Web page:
IRS Unveils Voluntary Withdrawal Program for Pending ERC Claims

IRS says erroneous ERC claims—many spurred by aggressive third parties—prompted voluntary withdrawal program.

Last Reviewed: January 22, 2024

The Internal Revenue Service (IRS) launched its promised voluntary withdrawal program for pending Employee Retention Credit (ERC) claims.

The agency unveiled the process just weeks after suspending new applications for the pandemic-related relief.

In late December, the agency announced additional details, including a March 22, 2024, deadline to participate, and a provision allowing parties who voluntarily participate to only have to repay 80 percent of the credit they received.

Meanwhile, the agency continues warning small businesses, nonprofits, and churches of unscrupulous third parties who aggressively push filings without fully vetting the employer’s eligibility.

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ERC claims can be withdrawn, amended

Under the voluntary process, employers that filed for the ERC—but have not yet received a refund and believe the claim is likely ineligible—can “withdraw their submission and avoid future repayment, interest, and penalties,” the IRS announced.

Employers who received a refund check, “but haven’t yet cashed or deposited it, can still withdraw their claim,” the agency added.

Employers who received and deposited refund checks, and now believe all or part of their claim may not be eligible, can file an amended return.

The agency posted a Q&A series further explaining ERC eligibility, the withdrawal process, and amending a return to correct a previously processed refund.

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Mistaken claims and rampant fraud

The ERC was created in 2020 as part of the congressional response to the unfolding COVID-19 pandemic. The credit aimed to help employers retain employees while government-mandated shutdowns hampered operations.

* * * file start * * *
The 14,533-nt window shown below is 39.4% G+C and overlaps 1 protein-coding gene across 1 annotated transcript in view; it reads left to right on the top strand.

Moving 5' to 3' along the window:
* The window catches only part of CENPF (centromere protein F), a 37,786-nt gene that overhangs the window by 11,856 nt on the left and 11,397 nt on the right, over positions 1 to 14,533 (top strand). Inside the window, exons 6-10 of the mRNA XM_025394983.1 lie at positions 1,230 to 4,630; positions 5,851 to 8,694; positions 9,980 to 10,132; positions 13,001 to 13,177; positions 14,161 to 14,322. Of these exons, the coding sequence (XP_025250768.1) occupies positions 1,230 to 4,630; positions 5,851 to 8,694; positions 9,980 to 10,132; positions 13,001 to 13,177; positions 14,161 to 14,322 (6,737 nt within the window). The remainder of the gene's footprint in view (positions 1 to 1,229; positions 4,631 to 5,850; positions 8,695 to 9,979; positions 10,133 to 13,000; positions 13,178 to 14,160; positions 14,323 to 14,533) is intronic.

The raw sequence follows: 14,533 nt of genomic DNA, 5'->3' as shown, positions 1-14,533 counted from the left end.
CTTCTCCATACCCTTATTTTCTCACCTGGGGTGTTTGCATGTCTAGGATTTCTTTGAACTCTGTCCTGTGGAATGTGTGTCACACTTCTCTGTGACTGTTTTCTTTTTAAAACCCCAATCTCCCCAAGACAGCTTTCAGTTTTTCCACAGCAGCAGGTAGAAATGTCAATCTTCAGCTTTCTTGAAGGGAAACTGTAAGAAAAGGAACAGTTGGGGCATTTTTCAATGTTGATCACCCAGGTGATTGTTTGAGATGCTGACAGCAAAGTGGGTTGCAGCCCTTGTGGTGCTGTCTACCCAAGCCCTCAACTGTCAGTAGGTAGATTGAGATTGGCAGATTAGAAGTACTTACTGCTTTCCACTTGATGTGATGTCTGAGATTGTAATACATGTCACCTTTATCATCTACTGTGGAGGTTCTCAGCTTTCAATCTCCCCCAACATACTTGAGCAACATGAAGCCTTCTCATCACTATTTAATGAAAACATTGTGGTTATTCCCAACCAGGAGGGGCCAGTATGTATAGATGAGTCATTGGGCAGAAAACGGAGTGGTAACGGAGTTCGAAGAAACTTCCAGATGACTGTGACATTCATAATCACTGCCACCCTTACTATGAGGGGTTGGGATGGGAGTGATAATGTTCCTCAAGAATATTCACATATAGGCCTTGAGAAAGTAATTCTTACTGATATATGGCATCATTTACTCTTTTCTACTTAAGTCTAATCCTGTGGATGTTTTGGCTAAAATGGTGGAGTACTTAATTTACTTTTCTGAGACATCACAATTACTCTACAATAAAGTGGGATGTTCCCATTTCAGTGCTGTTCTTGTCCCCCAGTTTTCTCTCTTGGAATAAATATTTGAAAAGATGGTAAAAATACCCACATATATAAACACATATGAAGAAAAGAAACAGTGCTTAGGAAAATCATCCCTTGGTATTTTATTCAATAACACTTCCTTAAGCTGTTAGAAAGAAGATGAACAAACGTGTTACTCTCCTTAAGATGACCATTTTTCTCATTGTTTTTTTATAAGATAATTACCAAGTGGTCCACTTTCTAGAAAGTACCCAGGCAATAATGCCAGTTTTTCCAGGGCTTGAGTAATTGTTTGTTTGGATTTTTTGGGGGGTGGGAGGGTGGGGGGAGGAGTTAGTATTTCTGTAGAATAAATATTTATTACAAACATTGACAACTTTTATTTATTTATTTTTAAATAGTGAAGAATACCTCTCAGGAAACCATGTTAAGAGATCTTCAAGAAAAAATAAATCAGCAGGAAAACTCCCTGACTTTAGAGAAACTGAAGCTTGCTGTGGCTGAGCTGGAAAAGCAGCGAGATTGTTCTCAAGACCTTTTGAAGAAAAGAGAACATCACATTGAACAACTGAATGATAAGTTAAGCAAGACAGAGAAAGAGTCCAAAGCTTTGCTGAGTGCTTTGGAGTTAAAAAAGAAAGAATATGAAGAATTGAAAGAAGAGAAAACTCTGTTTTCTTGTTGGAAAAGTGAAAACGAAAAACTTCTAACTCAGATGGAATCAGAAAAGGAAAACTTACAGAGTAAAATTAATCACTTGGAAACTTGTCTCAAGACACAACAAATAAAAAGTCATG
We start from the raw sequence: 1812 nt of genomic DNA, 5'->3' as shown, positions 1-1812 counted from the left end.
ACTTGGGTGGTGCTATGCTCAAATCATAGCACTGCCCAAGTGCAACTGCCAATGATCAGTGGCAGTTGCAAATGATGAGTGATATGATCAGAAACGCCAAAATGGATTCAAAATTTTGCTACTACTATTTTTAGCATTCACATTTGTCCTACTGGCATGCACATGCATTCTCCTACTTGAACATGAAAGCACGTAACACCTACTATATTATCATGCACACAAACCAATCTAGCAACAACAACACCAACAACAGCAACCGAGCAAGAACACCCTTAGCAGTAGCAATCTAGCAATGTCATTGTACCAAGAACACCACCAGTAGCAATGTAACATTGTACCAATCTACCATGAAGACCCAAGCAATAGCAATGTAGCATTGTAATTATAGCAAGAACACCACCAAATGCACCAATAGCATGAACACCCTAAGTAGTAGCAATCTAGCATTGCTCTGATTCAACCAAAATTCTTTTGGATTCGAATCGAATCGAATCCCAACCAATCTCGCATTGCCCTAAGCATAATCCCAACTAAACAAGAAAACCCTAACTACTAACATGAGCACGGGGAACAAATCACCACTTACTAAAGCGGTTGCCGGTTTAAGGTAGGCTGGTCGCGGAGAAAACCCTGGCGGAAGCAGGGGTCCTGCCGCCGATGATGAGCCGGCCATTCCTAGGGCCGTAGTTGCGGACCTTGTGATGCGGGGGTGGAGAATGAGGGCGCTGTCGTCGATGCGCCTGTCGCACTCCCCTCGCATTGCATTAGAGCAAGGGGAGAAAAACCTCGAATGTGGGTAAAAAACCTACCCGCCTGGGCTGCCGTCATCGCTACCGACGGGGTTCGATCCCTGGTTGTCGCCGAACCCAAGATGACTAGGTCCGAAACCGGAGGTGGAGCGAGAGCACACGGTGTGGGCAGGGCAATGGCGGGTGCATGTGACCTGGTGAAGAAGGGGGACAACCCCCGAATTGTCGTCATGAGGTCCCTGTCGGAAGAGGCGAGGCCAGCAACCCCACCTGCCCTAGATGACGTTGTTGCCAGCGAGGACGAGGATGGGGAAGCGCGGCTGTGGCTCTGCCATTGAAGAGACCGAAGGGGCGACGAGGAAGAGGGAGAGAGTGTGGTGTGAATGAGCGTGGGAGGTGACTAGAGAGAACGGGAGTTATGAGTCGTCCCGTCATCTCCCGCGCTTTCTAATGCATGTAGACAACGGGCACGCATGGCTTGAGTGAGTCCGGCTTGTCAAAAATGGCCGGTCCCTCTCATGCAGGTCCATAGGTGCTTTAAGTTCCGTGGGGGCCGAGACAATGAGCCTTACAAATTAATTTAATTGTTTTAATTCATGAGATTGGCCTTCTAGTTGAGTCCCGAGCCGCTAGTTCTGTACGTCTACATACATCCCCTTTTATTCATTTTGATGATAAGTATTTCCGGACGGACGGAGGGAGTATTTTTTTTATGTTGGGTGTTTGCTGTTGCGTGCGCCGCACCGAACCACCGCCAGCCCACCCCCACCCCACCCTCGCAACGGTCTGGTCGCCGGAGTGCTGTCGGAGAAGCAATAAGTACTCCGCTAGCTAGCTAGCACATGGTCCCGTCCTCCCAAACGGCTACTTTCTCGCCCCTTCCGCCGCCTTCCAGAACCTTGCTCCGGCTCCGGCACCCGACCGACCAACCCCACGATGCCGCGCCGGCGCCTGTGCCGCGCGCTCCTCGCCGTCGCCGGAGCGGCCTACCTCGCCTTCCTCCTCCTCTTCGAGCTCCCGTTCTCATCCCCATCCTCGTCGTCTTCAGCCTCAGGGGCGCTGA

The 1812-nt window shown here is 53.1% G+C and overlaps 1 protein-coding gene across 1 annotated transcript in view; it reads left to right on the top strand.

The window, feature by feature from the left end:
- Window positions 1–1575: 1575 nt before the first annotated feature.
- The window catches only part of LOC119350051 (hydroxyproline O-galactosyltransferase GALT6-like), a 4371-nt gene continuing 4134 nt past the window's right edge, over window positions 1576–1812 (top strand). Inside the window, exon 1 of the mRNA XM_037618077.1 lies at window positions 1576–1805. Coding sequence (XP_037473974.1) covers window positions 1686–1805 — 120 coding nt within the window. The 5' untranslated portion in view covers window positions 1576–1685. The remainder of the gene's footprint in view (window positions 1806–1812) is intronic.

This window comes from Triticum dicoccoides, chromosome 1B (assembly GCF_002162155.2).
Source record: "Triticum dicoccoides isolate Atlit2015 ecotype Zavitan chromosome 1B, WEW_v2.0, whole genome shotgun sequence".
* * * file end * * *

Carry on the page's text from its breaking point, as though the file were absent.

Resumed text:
Many small employers, including churches, are potentially eligible. However, the process for determining eligibility and properly claiming the credit is complex. Depending on the employer’s size, and the demonstrated impact, refunds can amount to tens or hundreds of thousands of dollars—or even larger in very limited situations.

Numerous third parties—many formed specifically for ERC claims—have aggressively marketed their consulting services. They’ve promised large refunds in exchange for sizable contingency fees.

These organizations push employers to submit claims without fully determining  their eligibility.

As a result, fears of mistaken claims and rampant fraud have followed. The agency said it has already denied more than 20,000 claims and sent letters to more than 20,000 recipients indicating likely problems with credits received. The IRS also said it has already received withdrawals totaling more than $100 million.

Matthew Branaugh is an attorney, and the content editor for Christianity Today's Church Law & Tax.

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